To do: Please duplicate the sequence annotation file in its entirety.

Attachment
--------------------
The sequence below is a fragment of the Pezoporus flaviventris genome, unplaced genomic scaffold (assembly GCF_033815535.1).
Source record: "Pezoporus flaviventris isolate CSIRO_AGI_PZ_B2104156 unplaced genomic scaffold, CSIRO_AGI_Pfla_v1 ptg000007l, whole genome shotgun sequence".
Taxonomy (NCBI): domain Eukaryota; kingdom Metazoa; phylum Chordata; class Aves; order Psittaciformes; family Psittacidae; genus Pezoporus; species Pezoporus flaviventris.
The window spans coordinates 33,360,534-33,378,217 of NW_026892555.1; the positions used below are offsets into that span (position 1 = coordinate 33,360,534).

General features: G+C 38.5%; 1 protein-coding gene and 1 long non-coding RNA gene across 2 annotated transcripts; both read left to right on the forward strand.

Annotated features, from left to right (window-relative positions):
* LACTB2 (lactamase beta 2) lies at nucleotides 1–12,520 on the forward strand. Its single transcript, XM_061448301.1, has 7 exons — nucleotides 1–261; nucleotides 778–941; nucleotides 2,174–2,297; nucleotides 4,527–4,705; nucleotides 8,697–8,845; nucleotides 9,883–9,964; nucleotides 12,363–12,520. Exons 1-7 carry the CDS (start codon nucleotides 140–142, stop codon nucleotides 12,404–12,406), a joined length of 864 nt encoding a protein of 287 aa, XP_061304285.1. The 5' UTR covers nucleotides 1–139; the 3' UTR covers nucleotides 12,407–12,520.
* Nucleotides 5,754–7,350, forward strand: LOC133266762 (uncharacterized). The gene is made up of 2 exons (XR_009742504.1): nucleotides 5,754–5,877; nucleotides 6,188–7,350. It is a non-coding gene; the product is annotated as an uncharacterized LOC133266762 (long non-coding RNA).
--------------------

The sequence below is a fragment of the Pezoporus flaviventris genome, unplaced genomic scaffold (assembly GCF_033815535.1).
Source record: "Pezoporus flaviventris isolate CSIRO_AGI_PZ_B2104156 unplaced genomic scaffold, CSIRO_AGI_Pfla_v1 ptg000007l, whole genome shotgun sequence".
Taxonomy (NCBI): domain Eukaryota; kingdom Metazoa; phylum Chordata; class Aves; order Psittaciformes; family Psittacidae; genus Pezoporus; species Pezoporus flaviventris.
The window spans coordinates 33,360,534-33,378,217 of NW_026892555.1; the positions used below are offsets into that span (position 1 = coordinate 33,360,534).

General features: G+C 38.5%; 1 protein-coding gene and 1 long non-coding RNA gene across 2 annotated transcripts; both read left to right on the forward strand.

Annotated features, from left to right (window-relative positions):
* LACTB2 (lactamase beta 2) lies at nucleotides 1–12,520 on the forward strand. Its single transcript, XM_061448301.1, has 7 exons — nucleotides 1–261; nucleotides 778–941; nucleotides 2,174–2,297; nucleotides 4,527–4,705; nucleotides 8,697–8,845; nucleotides 9,883–9,964; nucleotides 12,363–12,520. Exons 1-7 carry the CDS (start codon nucleotides 140–142, stop codon nucleotides 12,404–12,406), a joined length of 864 nt encoding a protein of 287 aa, XP_061304285.1. The 5' UTR covers nucleotides 1–139; the 3' UTR covers nucleotides 12,407–12,520.
* Nucleotides 5,754–7,350, forward strand: LOC133266762 (uncharacterized). The gene is made up of 2 exons (XR_009742504.1): nucleotides 5,754–5,877; nucleotides 6,188–7,350. It is a non-coding gene; the product is annotated as an uncharacterized LOC133266762 (long non-coding RNA).